Endoscopy. In recent years, the field of endoscopy has seen a variety of innovations. One of the major turning points has been the start of robotic surgery with Intuitive Surgical’s da Vinci robotic system. Besides its robotic arms, the system has a 3-D-imaging system. 3-D is very popular today, and is now offered in a handheld system in the form of the Aesculap EinsteinVision. Along with lightweight chip-in-scope technology, the second generation of EinsteinVision systems can also be used with EndoSheath microbial barriers, which allow the endoscope to become a permanent fixture in the operating theater as a part of the endoscope tower, reducing the volume of capital equipment that moves around in a hospital.
MRI. The future holds good for MRI with ultra-high-field systems with 7T and 9.4T systems currently being evaluated. Combined modalities and targeted contrast media are further on the clinical horizon, but will become a reality for specialist referral centers in the coming years.
Ventilators. Over the past few years, leading market players have reshaped the ventilators market with the cutting-edge technologies and new product launches to sustain their position worldwide. These technologies offer advanced ventilator breathing circuits that provide exceptional performance in an easy-to-use system, increasing the effectiveness of patient care and reducing the amount of intervention required. The new products employ unique algorithms that offer therapy to patients’ individual breathing needs by adjusting to a patient’s respiratory rate and target each patient’s alveolar ventilation, auto-adjusting pressure support as needed to maintain that target and stabilize ventilation. With the in-built leak management technologies, these devices maintain patient–ventilator synchrony to ensure effective ventilation.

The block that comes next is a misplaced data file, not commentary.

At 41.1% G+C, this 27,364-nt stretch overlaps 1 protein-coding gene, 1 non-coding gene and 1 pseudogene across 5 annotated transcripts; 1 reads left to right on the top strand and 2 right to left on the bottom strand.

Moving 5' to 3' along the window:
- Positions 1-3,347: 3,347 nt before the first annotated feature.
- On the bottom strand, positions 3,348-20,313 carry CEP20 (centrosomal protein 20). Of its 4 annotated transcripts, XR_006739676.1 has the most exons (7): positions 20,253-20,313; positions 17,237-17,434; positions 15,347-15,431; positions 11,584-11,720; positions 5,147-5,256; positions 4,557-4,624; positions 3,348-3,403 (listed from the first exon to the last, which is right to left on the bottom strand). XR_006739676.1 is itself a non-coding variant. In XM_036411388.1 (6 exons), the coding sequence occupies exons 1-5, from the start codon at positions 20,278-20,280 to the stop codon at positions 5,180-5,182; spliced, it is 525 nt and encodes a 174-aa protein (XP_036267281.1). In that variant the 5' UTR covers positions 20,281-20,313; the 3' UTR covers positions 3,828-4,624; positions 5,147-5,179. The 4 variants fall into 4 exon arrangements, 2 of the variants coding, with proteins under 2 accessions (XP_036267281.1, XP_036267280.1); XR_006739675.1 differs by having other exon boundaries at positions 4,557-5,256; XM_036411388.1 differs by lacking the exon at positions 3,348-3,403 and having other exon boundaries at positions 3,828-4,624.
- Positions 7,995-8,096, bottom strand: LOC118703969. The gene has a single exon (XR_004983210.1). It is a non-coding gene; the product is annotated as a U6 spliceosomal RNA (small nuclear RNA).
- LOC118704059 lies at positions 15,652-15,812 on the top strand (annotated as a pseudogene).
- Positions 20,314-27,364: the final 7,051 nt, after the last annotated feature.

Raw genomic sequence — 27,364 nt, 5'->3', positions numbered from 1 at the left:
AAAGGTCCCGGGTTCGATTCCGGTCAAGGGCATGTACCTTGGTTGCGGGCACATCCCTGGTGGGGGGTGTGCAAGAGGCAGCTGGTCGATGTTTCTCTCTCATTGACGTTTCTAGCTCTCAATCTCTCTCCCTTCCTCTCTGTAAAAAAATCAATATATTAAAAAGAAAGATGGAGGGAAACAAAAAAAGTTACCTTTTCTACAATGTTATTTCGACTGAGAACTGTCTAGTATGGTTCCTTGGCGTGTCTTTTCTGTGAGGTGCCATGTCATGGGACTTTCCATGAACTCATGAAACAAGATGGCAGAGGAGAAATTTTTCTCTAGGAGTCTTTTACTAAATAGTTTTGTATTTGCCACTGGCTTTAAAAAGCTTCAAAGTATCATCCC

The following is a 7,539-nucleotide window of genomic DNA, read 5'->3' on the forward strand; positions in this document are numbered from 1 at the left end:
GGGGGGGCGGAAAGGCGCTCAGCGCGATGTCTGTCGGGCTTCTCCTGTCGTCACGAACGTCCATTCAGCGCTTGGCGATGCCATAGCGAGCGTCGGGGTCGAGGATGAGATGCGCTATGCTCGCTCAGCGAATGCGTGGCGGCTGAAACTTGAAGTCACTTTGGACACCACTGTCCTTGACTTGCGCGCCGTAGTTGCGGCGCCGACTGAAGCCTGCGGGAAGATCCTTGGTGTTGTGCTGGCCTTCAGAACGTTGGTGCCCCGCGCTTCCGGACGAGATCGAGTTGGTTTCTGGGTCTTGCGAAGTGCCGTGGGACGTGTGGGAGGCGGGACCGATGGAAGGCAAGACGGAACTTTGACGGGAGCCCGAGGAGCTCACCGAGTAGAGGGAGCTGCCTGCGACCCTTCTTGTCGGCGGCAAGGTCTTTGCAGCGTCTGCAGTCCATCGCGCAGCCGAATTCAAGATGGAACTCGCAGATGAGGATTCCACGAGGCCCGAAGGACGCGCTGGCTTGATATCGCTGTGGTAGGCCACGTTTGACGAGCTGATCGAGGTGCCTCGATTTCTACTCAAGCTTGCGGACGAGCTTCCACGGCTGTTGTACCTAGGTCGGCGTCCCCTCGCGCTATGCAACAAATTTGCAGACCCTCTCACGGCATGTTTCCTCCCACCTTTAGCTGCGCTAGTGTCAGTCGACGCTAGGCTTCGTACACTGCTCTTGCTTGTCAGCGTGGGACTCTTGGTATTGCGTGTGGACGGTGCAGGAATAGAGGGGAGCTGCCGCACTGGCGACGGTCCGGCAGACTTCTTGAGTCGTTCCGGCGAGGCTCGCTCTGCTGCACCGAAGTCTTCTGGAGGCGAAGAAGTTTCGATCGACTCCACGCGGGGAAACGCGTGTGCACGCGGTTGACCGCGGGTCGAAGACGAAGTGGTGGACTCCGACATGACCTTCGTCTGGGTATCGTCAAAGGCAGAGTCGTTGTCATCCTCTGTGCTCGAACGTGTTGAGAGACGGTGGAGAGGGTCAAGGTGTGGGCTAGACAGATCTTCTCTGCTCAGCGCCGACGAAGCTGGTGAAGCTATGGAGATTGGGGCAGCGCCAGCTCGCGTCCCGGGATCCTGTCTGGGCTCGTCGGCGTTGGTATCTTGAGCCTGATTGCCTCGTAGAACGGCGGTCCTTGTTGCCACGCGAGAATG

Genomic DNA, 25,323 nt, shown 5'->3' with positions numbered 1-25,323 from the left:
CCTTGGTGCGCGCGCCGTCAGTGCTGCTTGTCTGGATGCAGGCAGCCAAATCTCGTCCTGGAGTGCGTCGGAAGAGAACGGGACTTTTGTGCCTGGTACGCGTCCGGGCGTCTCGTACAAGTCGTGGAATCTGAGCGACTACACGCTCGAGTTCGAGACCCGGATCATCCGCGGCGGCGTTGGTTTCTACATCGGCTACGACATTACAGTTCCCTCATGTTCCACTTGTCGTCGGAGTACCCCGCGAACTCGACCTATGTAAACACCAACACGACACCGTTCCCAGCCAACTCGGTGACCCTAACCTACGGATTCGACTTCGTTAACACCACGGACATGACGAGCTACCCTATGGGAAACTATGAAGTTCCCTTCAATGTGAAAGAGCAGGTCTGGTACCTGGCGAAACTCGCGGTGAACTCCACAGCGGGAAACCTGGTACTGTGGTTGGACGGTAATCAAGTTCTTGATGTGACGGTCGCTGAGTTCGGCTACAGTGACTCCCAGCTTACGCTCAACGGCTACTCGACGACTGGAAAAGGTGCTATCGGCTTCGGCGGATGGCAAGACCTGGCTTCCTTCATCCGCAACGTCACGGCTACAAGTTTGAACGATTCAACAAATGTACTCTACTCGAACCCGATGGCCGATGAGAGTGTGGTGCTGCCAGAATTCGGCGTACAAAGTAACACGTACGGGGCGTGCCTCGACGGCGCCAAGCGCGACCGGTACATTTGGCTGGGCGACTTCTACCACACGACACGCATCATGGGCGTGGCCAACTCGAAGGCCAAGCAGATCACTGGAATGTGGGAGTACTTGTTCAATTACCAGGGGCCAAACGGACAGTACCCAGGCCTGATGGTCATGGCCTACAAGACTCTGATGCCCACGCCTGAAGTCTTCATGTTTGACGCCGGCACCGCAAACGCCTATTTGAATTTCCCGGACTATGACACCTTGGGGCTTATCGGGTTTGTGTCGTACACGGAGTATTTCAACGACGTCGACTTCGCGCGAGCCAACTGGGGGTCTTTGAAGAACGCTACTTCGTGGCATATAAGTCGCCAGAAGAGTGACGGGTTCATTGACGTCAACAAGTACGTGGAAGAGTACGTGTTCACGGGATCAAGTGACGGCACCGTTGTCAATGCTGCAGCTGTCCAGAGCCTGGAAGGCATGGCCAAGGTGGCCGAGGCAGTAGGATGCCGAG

Neonatal care equipment. Premature infants face numerous health challenges during their first week of life. Recognizing the need for better NICU patient monitoring, the Medical Predictive Science Corporation (MPSC) unveiled its HeRO system. Extending beyond the capabilities of traditional monitoring systems, HeRO can detect even the smallest alterations in infants’ heartbeats and provide accurate feedback on developing health problems. The machine provides feedback on a scale of zero to seven. If an infant receives a score higher than two, it indicates to hospital staff a potential health problem. In addition, HeRO can alert caregivers to issues up to two days earlier than conventional tests. With this information, nurses and doctors are able to act earlier than ever before and deliver life-saving treatment to their tiny patients.
Nuclear medicine equipment. Molecular imaging, using high-resolution single-photon emission computed tomography (SPECT) and positron emission tomography (PET), has advanced elegantly and has steadily gained importance in the clinical and research arenas. Continuous efforts to integrate recent research findings for the design of different geometries and various detector technologies of SPECT and PET cameras have become the goal of both the academic community and nuclear medicine industry. As PET has recently become of more interest for clinical practice, several different design trends seem to have developed. Systems are being designed for low-cost clinical applications, very-high-resolution research applications, and just about everywhere in-between. Thus, many different design paths are being pursued. It will be interesting, indeed, to see which ones become mainstream for future commercial systems and which technologies emerge as the most popular.